Preventing Black Spot

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The name says it all - black spot. This is one of the most common rose diseases. Symptoms include round velvety lesions often surrounded by a yellow halo. As multiple lesions develop in clusters, they form irregular patches of black growth. Leaves eventually turn yellow and drop prematurely

Black spot is caused by the fungus Diplocarpon rosae - and it only affects roses.

The fungus produces spores. These overwinter on infected plant debris. Black spot develops when plant surfaces are moist, humidity is high and temperatures are in the upper 60s to lower 70s (F degrees) for several days. These combination of factors often begin in early June (earlier in some regions).

Black spot is spread when water splashes the fungus from infected debris onto the lower leaves of the plant. As new generations develop, it works its way to higher leaves (new spores develop in 11 days).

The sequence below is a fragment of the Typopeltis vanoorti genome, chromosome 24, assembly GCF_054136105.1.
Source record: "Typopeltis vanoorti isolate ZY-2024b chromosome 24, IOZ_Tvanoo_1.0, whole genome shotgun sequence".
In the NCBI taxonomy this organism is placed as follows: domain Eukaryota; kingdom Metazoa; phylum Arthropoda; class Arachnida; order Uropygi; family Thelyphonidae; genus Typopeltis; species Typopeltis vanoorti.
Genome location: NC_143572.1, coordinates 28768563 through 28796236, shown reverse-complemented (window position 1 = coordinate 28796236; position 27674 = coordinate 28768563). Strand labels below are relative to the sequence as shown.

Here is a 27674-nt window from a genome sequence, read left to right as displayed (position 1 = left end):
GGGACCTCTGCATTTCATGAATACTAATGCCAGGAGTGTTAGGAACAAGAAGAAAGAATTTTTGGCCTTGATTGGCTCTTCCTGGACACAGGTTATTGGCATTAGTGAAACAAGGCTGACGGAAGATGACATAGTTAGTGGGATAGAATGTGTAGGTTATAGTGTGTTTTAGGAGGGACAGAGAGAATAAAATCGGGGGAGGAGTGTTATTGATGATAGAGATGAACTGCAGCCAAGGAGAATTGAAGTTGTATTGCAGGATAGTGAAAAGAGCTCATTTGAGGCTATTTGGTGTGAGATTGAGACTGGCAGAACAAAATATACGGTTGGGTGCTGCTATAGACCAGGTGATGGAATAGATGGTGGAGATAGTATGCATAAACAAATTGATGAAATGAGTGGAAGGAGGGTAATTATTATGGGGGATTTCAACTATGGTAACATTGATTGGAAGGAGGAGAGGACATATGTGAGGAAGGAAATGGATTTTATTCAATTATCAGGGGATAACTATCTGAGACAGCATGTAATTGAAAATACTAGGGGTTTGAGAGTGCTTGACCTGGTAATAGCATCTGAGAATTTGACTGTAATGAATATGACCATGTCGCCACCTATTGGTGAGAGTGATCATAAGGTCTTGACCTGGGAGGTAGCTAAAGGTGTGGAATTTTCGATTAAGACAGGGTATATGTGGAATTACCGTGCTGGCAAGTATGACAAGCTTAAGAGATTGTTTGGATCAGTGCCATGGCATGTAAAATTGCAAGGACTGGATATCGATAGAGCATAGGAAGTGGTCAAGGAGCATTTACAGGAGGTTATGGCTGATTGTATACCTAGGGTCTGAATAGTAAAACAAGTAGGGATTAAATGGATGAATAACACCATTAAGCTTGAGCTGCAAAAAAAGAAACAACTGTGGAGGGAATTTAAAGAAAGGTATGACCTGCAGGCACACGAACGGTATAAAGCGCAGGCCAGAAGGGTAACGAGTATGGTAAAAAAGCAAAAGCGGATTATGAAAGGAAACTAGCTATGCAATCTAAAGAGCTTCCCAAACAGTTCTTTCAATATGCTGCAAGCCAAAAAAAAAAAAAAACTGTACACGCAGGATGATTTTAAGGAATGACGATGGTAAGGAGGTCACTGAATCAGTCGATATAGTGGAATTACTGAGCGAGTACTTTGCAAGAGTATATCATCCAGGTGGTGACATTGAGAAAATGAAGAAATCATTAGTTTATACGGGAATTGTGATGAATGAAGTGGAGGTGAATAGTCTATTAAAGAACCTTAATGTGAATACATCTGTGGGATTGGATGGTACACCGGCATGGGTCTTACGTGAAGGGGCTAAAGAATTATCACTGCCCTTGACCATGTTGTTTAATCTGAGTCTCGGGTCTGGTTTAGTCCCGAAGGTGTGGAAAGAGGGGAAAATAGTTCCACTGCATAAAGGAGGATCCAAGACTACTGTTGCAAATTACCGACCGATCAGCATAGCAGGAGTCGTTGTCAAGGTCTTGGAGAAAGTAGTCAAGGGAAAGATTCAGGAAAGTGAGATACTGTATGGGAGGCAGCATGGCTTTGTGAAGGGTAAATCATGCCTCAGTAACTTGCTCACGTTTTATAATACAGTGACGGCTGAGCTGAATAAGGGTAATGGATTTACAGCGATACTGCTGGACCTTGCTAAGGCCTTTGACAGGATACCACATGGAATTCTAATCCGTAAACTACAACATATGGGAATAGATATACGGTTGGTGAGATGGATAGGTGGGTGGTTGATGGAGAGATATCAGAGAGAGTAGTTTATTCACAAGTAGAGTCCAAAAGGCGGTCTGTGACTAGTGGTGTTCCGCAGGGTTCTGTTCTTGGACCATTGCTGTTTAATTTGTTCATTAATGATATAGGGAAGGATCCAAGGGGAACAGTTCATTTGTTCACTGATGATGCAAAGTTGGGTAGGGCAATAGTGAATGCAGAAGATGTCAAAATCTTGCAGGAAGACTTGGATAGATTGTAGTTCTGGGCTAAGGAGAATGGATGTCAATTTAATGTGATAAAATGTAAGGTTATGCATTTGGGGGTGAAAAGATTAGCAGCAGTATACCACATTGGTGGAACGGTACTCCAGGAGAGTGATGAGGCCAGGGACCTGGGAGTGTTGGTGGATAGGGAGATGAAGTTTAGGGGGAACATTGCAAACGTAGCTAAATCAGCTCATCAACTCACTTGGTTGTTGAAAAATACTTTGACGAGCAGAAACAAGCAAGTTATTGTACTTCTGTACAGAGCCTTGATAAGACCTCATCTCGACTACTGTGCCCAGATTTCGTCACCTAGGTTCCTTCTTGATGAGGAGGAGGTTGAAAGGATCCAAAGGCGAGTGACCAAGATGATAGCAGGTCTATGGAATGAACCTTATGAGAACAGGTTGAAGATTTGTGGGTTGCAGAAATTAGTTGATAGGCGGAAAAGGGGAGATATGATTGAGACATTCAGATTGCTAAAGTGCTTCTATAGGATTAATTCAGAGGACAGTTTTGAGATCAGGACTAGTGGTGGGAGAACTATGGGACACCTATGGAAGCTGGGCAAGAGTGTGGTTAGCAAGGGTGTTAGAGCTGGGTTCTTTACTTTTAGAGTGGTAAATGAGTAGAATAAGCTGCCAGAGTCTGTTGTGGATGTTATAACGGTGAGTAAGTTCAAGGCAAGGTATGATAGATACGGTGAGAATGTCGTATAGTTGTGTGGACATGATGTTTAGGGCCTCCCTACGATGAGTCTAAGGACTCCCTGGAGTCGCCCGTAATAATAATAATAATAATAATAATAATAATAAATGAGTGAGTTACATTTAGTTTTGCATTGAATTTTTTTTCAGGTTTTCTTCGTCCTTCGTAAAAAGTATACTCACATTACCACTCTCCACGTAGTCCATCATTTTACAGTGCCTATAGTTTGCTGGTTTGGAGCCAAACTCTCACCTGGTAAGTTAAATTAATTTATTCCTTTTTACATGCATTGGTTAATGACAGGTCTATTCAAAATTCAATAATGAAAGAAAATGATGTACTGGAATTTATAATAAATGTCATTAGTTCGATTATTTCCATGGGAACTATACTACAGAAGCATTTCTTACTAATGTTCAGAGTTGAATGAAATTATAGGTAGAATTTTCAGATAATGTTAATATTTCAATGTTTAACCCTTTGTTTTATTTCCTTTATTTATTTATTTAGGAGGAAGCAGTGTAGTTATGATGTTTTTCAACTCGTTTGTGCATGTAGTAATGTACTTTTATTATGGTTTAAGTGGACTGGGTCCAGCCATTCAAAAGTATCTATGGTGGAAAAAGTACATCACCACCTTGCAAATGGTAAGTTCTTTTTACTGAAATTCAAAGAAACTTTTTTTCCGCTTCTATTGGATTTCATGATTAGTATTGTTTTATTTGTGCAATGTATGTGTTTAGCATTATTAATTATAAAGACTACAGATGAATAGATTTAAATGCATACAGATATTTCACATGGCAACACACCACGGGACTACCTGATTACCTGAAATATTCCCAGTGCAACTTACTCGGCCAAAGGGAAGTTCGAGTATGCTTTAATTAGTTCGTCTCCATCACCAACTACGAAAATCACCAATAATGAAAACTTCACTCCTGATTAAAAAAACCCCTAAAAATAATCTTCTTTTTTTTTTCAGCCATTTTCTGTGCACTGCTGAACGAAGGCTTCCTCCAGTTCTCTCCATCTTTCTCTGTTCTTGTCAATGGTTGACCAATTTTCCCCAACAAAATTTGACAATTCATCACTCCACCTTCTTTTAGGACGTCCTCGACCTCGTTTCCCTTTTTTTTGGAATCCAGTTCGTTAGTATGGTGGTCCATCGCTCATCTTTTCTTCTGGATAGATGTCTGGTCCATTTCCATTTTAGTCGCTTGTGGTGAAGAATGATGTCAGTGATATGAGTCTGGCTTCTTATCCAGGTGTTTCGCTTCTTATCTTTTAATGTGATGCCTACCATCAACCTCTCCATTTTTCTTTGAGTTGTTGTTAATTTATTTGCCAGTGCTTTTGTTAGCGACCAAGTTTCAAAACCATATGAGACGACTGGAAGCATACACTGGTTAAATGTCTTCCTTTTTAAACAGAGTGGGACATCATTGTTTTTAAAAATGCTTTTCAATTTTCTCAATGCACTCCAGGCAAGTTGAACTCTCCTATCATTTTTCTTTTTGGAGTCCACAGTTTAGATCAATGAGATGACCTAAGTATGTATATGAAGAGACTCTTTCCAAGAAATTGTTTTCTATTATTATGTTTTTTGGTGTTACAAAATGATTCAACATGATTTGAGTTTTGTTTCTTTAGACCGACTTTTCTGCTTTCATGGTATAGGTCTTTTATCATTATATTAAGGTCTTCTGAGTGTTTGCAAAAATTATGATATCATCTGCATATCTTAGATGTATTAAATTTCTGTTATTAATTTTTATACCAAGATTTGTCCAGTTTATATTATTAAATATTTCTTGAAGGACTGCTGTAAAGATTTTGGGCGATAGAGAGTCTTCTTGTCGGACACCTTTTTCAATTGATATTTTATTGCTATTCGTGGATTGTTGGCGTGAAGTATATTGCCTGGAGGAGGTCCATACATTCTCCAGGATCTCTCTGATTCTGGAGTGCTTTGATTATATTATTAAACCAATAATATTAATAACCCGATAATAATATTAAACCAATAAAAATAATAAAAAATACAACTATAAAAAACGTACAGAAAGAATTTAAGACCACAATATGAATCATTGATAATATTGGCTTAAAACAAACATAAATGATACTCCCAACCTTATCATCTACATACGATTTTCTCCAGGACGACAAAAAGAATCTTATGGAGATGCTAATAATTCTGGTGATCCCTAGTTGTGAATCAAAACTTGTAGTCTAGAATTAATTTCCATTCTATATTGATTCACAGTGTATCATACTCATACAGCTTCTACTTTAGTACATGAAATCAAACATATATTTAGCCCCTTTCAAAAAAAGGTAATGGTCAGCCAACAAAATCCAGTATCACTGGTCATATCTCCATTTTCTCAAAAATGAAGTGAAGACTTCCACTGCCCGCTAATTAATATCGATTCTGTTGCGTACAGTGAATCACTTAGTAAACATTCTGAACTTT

June is the time to start watching for small black spots. Several fungicide sprays and dusts are available, but need to be applied every seven to 10 days all summer (twice a week during wet, humid periods).

A more practical approach may be to select resistant rose varieties (such those from Jackson & Perkins).

Tips to help prevent Blackspot on your roses.

  • Avoid working in the garden during wet periods.
  • Prune out infected canes. Remove and destroy diseased leaves and debris immediately.
  • Water at ground level (prevent splashing).
  • Provide good air circulation, so leaves dry faster.
  • At the end of the season, remove and destroy all infected leaves and canes.

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